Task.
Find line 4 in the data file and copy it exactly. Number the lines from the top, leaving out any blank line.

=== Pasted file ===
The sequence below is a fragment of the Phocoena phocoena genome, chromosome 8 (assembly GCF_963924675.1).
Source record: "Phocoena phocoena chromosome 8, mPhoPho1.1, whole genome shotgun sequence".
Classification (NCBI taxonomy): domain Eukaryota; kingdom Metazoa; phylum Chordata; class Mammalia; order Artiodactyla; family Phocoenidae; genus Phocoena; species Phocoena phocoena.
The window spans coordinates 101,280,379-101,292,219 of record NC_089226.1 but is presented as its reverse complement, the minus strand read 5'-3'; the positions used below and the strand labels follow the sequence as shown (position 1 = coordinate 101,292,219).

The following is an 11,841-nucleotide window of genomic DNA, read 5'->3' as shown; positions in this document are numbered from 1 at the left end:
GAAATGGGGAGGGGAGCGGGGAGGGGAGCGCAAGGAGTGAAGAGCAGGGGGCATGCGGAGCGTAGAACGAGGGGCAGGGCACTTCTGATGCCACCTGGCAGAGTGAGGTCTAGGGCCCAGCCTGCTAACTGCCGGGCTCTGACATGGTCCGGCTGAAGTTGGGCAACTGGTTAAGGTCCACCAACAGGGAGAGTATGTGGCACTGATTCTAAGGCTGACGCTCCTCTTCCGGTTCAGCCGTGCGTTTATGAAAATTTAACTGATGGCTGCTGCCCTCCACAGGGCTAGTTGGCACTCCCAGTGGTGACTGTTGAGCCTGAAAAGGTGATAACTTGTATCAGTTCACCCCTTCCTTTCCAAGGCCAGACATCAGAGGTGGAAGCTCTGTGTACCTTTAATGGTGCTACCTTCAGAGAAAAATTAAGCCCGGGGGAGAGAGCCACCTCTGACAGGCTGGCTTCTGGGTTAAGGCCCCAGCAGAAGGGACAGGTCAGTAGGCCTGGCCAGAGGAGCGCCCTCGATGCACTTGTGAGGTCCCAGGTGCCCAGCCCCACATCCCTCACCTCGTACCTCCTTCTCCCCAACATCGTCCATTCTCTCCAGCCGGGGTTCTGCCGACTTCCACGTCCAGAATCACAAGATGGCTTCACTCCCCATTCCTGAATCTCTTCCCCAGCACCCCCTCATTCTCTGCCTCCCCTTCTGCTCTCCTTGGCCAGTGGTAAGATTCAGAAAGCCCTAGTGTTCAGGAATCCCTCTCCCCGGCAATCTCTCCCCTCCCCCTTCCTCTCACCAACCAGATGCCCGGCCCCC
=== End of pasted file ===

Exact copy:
The window spans coordinates 101,280,379-101,292,219 of record NC_089226.1 but is presented as its reverse complement, the minus strand read 5'-3'; the positions used below and the strand labels follow the sequence as shown (position 1 = coordinate 101,292,219).